Kinetic modulation in carbonmonoxy derivatives of truncated hemoglobins: The role of distal heme pocket residues and extended apolar tunnel

Uri Samuni, David Dantsker, Anandhi Ray, Jonathan B. Wittenberg, Beatrice A. Wittenberg, Sylvia Dewilde, Luc Moens, Yannick Ouellet, Michel Guertin, Joel M. Friedman

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Abstract

Truncated hemoglobins (trHbs), are a distinct and newly characterized class of small myoglobin-like proteins that are widely distributed in bacteria, unicellular eukaryotes, and higher plants. Notable and distinctive features associated with trHbs include a hydrogen-bonding network within the distal heme pocket and a long apolar tunnel linking the external solvent to the distal heme pocket. The present work compares the geminate and solvent phase rebinding kinetics from two trHbs, one from the ciliated protozoan Paramecium caudatum (P-trHb) and the other from the green alga Chlamydomonas eugametos (C-trHb). Unusual kinetic patterns are observed including indications of ultrafast (picosecond) geminate rebinding of CO to C-trHb, very fast solvent phase rebinding of CO for both trHbs, time-dependent biphasic CO rebinding kinetics for P-trHb at low CO partial pressures, and for P-trHb, an increase in the geminate yield from a few percent to nearly 100% under high viscosity conditions. Species-specific differences in both the 8-ns photodissociation quantum yield and the rebinding kinetics, point to a pivotal functional role for the E11 residue. The response of the rebinding kinetics to temperature, ligand concentration, and viscosity (glycerol, trehalose) and the viscosity-dependent changes in the resonance Raman spectrum of the liganded photoproduct, together implicate both the apolar tunnel and the static and dynamic properties of the hydrogen-bonding network within the distal heme pocket in generating the unusual kinetic patterns observed for these trHbs.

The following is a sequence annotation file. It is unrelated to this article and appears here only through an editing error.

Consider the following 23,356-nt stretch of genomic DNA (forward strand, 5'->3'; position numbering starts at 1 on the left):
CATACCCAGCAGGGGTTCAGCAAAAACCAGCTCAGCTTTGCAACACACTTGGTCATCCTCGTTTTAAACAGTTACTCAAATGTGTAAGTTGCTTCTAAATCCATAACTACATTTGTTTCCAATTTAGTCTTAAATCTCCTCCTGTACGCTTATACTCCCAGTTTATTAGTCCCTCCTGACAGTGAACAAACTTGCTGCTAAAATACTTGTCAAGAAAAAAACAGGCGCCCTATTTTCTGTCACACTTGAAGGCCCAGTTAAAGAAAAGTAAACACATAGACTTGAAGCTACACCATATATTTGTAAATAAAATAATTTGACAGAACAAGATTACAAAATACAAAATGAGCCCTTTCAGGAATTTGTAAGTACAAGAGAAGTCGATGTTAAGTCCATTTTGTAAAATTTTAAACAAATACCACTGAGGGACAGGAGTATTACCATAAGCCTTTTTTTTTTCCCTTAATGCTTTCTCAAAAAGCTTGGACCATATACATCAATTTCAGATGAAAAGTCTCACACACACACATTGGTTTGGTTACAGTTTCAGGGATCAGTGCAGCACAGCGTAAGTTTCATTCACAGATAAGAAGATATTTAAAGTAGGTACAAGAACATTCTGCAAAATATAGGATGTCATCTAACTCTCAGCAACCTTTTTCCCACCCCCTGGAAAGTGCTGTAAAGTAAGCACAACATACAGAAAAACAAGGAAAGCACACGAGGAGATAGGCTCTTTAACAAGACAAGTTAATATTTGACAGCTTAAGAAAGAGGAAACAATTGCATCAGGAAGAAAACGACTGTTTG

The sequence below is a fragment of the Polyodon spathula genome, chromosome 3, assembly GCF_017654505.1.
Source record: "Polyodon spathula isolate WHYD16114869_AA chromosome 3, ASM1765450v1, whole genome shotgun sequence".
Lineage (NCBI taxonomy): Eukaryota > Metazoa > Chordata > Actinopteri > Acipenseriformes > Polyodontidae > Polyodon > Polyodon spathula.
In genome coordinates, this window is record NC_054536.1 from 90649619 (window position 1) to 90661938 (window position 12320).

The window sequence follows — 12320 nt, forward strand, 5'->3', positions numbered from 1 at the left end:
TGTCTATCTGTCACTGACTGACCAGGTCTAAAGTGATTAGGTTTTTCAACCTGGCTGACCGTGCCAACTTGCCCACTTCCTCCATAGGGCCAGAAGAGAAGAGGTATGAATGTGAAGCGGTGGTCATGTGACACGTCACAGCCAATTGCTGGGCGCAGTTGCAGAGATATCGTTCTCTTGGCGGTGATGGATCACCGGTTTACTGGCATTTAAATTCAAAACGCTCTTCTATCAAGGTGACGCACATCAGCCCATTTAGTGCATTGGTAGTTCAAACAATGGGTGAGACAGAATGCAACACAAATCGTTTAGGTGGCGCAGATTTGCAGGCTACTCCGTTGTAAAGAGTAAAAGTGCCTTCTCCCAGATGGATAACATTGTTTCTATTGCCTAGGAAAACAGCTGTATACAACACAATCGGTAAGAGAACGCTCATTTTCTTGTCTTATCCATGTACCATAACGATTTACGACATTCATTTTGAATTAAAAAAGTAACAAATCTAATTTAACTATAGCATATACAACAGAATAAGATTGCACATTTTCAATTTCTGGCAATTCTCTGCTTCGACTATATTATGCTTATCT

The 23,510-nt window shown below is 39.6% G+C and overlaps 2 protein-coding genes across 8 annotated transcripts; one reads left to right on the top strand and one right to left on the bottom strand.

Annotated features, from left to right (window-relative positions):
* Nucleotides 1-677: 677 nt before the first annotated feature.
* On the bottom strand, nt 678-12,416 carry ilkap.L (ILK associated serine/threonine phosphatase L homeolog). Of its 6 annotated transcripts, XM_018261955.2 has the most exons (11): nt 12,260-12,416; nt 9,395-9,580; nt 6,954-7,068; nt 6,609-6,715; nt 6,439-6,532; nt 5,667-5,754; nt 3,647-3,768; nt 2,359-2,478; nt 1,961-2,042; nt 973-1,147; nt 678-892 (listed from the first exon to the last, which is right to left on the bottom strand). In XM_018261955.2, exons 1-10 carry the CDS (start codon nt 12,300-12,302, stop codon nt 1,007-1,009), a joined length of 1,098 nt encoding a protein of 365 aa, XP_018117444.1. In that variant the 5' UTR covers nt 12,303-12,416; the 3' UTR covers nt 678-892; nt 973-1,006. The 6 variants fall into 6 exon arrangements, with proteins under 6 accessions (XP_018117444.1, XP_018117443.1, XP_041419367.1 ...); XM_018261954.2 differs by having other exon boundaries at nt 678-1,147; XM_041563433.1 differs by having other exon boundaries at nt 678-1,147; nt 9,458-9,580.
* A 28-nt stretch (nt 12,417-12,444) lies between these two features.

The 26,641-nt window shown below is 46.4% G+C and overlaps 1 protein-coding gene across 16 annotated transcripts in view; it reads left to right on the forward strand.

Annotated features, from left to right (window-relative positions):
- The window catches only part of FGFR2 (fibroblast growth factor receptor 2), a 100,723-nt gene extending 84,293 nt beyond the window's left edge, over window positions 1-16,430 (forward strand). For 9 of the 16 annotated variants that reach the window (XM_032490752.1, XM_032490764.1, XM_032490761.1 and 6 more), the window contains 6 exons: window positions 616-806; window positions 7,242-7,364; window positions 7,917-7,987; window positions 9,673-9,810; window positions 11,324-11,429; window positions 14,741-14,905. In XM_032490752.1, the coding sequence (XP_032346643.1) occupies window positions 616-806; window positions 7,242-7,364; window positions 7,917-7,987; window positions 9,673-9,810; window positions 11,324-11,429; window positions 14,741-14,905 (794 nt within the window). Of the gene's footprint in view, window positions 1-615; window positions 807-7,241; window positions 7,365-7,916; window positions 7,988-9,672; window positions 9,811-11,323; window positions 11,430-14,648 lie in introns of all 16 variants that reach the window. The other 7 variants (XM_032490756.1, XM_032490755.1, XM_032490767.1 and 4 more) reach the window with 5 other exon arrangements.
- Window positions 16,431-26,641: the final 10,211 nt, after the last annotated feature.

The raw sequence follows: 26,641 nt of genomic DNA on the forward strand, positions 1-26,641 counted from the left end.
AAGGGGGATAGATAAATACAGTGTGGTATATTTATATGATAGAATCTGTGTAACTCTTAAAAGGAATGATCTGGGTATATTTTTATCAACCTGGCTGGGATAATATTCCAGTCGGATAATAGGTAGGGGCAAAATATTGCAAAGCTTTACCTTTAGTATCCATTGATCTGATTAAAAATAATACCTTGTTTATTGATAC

Original languageEnglish (US)
Pages (from-to)27241-27250
Number of pages10
JournalJournal of Biological Chemistry
Volume278
Issue number29
DOIs
Publication statusPublished - Jul 18 2003

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ASJC Scopus subject areas

  • Biochemistry
  • Molecular Biology
  • Cell Biology

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